(1701). The frontal bones are each divided into three portions, called respectively the principal frontal (l)*, the anterior frontal (2), and the posterior frontal (4).
(1702). Between the anterior frontal bones is the ethmoid, a simple vertical lamella, which is often merely a cartilaginous plate.
(1703). The middle of the base of the cranium is made up of two bones: - the basilar (fig. 312, 5), a portion of the occipital, forming the body of the occipital vertebra; and the body of the sphenoid (6), a distinct bone, which is prolonged anteriorly into a lengthened process, which serves as the base of the membranous septum between the orbits.
(1704). The parietal bones (7) are placed behind the posterior frontal; but they do not generally touch each other, being separated by an interposed bone called the interparietal (8).
(1705). The occipital bone is made up of five portions: namely, two external occipitalis (9), two lateral occipitals (10), and the basilar bone (5), already noticed, by which the head is articulated with the first vertebra of the spine.
(1706). Two detached bones, which represent the great or temporal alee of the sphenoid, fill up the space between the body of the sphenoid and the posterior frontal.
(1707). Two other pairs of bones, which are elements of the temporal bone in Man, likewise assist in forming the cranium: these are called the mastoid bones (12) and the petrous bones (13).
(1708). A single bone, analogous to the anterior portion of the body of the human sphenoid, and which, as will be fully evident hereafter, is essentially distinct from the posterior portion, bears the name of the anterior sphenoid, while the orbital aloe of the sphenoid are found in the two bones marked 14.
(1709). These, therefore, together with the representative of the vomer (16), complete the cranial portion of the skull; no fewer than six azygos and twenty pairs of bones entering into its composition.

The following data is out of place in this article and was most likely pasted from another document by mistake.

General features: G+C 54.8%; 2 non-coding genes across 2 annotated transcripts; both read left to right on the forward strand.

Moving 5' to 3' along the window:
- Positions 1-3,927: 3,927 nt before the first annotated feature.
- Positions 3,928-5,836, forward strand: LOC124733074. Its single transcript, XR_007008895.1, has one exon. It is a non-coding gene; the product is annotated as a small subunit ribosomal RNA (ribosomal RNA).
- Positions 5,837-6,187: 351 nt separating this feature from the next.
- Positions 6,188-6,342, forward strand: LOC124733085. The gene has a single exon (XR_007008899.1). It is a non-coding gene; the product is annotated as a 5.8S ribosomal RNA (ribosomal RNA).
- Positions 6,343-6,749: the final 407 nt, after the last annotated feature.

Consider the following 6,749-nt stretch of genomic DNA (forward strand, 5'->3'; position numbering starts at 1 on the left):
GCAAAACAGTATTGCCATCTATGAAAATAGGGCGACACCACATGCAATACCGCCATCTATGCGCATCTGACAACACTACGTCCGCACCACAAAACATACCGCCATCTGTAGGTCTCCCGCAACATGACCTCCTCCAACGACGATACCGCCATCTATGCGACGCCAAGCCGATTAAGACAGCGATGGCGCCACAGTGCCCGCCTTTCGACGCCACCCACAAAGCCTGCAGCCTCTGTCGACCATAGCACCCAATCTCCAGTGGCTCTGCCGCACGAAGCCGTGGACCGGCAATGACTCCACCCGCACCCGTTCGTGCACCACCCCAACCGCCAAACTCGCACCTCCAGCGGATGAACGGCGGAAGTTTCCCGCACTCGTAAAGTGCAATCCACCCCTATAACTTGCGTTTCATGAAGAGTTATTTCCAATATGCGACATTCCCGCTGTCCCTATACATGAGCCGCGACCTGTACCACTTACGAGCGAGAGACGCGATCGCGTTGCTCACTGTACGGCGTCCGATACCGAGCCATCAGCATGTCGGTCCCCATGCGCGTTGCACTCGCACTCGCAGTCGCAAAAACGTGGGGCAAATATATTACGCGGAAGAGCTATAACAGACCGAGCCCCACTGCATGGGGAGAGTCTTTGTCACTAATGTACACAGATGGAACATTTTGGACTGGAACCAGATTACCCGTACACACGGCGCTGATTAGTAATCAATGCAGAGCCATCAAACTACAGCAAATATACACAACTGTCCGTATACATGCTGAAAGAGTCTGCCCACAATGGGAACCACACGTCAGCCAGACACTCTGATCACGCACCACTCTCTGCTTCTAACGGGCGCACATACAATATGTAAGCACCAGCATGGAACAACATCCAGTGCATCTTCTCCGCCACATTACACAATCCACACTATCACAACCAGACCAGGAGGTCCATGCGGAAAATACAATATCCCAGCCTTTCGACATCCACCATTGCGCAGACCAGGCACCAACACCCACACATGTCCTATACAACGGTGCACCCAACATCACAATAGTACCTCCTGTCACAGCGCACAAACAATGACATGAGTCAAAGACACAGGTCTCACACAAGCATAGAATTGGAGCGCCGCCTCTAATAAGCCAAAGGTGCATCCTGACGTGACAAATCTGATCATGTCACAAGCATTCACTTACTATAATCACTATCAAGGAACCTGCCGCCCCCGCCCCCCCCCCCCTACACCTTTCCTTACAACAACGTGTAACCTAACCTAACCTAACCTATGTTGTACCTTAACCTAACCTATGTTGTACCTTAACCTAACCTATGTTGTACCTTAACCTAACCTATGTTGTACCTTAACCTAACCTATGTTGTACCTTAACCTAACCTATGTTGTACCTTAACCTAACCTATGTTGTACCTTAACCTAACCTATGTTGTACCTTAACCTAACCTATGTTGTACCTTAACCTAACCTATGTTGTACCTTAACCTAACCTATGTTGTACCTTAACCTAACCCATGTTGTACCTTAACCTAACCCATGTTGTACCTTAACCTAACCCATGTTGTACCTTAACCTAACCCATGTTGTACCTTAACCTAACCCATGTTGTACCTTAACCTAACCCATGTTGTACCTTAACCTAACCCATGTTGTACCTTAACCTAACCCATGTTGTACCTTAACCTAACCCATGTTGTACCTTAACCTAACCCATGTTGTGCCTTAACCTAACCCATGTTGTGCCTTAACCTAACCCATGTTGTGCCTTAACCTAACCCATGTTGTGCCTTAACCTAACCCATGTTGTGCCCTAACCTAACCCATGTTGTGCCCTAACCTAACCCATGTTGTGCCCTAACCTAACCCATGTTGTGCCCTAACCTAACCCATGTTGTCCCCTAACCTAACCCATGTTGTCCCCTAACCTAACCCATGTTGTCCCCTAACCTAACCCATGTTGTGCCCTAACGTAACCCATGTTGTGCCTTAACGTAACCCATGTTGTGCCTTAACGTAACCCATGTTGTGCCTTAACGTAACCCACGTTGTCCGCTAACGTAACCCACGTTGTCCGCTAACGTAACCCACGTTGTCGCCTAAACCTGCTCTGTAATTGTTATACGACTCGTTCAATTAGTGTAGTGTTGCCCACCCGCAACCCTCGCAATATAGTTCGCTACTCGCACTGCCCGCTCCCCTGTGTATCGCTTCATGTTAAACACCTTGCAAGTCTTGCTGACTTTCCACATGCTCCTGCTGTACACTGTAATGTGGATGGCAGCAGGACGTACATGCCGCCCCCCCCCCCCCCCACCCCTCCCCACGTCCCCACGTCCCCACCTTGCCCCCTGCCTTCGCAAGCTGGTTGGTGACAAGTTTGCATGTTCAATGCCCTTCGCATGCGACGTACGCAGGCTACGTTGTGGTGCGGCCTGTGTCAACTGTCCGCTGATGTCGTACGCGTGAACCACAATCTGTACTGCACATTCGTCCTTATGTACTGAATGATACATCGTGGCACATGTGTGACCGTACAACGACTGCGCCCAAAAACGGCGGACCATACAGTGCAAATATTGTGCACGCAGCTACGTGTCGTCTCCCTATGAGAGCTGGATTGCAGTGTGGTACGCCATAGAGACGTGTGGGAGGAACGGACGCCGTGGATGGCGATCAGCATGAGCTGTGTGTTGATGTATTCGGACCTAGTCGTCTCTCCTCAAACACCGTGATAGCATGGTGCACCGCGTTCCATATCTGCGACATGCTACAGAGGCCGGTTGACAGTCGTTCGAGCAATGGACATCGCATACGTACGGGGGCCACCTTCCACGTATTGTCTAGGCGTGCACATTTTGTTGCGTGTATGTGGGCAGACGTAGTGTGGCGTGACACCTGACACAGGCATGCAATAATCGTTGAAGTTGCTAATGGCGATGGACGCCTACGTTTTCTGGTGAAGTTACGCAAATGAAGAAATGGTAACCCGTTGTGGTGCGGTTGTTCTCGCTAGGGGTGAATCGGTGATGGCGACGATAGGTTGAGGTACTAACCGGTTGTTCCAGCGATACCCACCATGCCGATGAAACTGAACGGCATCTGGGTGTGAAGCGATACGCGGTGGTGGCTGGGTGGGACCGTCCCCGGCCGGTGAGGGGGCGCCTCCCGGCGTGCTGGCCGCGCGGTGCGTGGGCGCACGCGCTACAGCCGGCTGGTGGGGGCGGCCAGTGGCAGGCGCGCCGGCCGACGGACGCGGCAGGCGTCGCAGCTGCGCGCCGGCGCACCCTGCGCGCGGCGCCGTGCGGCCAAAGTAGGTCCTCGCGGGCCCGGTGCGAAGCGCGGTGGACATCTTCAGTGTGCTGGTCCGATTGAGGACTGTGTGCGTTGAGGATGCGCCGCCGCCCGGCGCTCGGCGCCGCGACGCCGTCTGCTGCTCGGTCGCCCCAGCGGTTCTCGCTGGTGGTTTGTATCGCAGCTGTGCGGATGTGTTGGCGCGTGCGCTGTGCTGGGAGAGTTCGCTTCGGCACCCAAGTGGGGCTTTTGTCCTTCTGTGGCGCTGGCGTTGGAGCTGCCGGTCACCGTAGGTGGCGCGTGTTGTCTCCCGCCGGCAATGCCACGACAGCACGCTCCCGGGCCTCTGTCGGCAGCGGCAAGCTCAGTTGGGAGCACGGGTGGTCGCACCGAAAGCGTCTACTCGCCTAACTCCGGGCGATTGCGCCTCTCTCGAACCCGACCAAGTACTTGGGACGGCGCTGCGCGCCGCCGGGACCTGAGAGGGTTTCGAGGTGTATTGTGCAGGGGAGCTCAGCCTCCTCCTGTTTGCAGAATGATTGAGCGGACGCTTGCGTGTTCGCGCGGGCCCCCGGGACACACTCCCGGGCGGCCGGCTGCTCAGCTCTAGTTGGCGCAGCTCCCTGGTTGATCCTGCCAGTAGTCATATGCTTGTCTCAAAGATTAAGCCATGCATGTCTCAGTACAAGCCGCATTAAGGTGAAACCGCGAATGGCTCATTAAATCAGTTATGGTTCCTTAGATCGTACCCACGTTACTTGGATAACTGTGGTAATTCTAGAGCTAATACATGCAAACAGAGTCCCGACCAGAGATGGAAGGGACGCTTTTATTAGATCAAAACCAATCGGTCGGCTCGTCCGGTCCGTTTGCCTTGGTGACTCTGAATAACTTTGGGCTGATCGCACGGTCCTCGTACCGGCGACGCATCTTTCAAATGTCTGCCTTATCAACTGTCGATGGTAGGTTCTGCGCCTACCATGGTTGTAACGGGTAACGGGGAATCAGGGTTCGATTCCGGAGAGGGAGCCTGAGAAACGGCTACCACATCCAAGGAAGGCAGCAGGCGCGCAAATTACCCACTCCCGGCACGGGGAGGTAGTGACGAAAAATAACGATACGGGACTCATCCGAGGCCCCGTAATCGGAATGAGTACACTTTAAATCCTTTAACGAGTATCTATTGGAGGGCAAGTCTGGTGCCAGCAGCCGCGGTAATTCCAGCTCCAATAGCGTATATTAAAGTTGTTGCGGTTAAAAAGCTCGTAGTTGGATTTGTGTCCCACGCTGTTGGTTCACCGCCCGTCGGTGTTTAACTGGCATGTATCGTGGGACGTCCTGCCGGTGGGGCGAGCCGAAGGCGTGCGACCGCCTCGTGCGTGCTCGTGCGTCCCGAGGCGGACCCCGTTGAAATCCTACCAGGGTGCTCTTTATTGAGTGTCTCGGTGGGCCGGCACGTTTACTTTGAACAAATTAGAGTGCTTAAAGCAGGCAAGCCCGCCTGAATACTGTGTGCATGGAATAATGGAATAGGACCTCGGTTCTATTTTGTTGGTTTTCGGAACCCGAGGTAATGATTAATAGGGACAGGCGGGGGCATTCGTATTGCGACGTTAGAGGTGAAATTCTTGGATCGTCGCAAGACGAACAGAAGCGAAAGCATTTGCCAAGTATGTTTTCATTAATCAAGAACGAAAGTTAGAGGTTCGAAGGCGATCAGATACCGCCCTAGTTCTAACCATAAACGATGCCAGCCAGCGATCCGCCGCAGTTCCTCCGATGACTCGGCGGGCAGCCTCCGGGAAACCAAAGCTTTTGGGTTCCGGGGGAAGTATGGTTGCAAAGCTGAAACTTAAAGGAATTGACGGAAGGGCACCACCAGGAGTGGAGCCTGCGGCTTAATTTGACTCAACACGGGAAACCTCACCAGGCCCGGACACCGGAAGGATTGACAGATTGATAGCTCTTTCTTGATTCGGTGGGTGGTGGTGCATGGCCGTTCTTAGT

The upper jaw consists of two pairs of bones, which, from the looseness of their connexion with the other bones of the face, are endowed with considerable mobility.
* In order to simplify the subject as much as possible and prevent unnecessary repetition, the reader will observe that, throughout all the figures connected with the osteology of the Vertebrata, corresponding bones are indicated by the same numbers.
(1711). The Intermaxillary bones (17) form the greater part of the margin of the jaw, and are attached by a moveable articulation to the anterior extremity of the vomer. These bones are armed with numerous sharp teeth.
(1712). The maxillary bones (18) are moveably articulated with the last, and generally are in like manner furnished with teeth. In some cases they are divided into two or three pieces.
The bones of the face in Pishes are very numerous; but, as they are of little importance to the osteologist, a bare enumeration of them will answer our present purpose, and enable the student to recognize them with facility. We have first the nasal bones (20); then a chain of bones of variable size and number (19), so disposed as to form the lower boundary of the orbit, and hence named suborbital bones. Behind these, again, a similar chain of ossicles is not unfrequently met with, arching over the temporal fossa; and these, which are apparently peculiar to Pishes, are named the supratem-poral (21).